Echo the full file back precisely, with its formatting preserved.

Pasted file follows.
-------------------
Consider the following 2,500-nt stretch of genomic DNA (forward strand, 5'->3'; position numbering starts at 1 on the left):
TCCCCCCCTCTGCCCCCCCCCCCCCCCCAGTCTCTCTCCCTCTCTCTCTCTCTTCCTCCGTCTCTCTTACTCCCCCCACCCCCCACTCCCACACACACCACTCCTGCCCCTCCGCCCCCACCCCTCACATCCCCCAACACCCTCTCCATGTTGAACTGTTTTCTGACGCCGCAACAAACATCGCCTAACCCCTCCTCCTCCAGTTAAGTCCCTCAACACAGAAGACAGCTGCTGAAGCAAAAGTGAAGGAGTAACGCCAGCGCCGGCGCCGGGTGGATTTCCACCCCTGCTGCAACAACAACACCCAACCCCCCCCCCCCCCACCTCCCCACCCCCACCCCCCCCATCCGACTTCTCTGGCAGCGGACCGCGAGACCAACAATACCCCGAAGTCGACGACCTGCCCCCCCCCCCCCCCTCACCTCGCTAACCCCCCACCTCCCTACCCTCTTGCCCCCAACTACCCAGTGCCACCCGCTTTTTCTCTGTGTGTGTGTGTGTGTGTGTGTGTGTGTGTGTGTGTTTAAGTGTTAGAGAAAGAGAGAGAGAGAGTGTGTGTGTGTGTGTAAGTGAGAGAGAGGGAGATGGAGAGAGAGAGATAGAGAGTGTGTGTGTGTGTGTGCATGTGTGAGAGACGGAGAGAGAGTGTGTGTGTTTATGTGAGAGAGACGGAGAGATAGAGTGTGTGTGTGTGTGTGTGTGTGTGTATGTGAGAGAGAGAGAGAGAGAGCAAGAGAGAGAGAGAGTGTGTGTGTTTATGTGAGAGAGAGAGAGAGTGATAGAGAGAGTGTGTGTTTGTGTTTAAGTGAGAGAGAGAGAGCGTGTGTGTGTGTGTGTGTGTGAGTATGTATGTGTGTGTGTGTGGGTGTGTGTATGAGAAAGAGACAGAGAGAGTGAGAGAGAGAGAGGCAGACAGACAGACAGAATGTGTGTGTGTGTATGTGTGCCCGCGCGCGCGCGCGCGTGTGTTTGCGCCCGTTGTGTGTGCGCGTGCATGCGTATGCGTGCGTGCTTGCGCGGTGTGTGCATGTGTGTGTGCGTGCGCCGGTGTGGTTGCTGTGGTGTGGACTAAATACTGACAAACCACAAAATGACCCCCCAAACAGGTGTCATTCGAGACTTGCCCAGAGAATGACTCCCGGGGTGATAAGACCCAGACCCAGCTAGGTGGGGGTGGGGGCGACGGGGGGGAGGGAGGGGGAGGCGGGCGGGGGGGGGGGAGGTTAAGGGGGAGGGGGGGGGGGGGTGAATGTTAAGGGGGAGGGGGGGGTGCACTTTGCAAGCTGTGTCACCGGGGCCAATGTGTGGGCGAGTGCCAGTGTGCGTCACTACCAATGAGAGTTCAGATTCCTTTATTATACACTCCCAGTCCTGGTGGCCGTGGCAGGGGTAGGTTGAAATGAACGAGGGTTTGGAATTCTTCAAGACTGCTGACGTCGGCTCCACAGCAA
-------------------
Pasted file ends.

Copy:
Consider the following 2,500-nt stretch of genomic DNA (forward strand, 5'->3'; position numbering starts at 1 on the left):
TCCCCCCCTCTGCCCCCCCCCCCCCCCCAGTCTCTCTCCCTCTCTCTCTCTCTTCCTCCGTCTCTCTTACTCCCCCCACCCCCCACTCCCACACACACCACTCCTGCCCCTCCGCCCCCACCCCTCACATCCCCCAACACCCTCTCCATGTTGAACTGTTTTCTGACGCCGCAACAAACATCGCCTAACCCCTCCTCCTCCAGTTAAGTCCCTCAACACAGAAGACAGCTGCTGAAGCAAAAGTGAAGGAGTAACGCCAGCGCCGGCGCCGGGTGGATTTCCACCCCTGCTGCAACAACAACACCCAACCCCCCCCCCCCCCACCTCCCCACCCCCACCCCCCCCATCCGACTTCTCTGGCAGCGGACCGCGAGACCAACAATACCCCGAAGTCGACGACCTGCCCCCCCCCCCCCCCTCACCTCGCTAACCCCCCACCTCCCTACCCTCTTGCCCCCAACTACCCAGTGCCACCCGCTTTTTCTCTGTGTGTGTGTGTGTGTGTGTGTGTGTGTGTGTGTGTTTAAGTGTTAGAGAAAGAGAGAGAGAGAGTGTGTGTGTGTGTGTAAGTGAGAGAGAGGGAGATGGAGAGAGAGAGATAGAGAGTGTGTGTGTGTGTGTGCATGTGTGAGAGACGGAGAGAGAGTGTGTGTGTTTATGTGAGAGAGACGGAGAGATAGAGTGTGTGTGTGTGTGTGTGTGTGTGTATGTGAGAGAGAGAGAGAGAGAGCAAGAGAGAGAGAGAGTGTGTGTGTTTATGTGAGAGAGAGAGAGAGTGATAGAGAGAGTGTGTGTTTGTGTTTAAGTGAGAGAGAGAGAGCGTGTGTGTGTGTGTGTGTGTGAGTATGTATGTGTGTGTGTGTGGGTGTGTGTATGAGAAAGAGACAGAGAGAGTGAGAGAGAGAGAGGCAGACAGACAGACAGAATGTGTGTGTGTGTATGTGTGCCCGCGCGCGCGCGCGCGTGTGTTTGCGCCCGTTGTGTGTGCGCGTGCATGCGTATGCGTGCGTGCTTGCGCGGTGTGTGCATGTGTGTGTGCGTGCGCCGGTGTGGTTGCTGTGGTGTGGACTAAATACTGACAAACCACAAAATGACCCCCCAAACAGGTGTCATTCGAGACTTGCCCAGAGAATGACTCCCGGGGTGATAAGACCCAGACCCAGCTAGGTGGGGGTGGGGGCGACGGGGGGGAGGGAGGGGGAGGCGGGCGGGGGGGGGGGAGGTTAAGGGGGAGGGGGGGGGGGGGTGAATGTTAAGGGGGAGGGGGGGGTGCACTTTGCAAGCTGTGTCACCGGGGCCAATGTGTGGGCGAGTGCCAGTGTGCGTCACTACCAATGAGAGTTCAGATTCCTTTATTATACACTCCCAGTCCTGGTGGCCGTGGCAGGGGTAGGTTGAAATGAACGAGGGTTTGGAATTCTTCAAGACTGCTGACGTCGGCTCCACAGCAA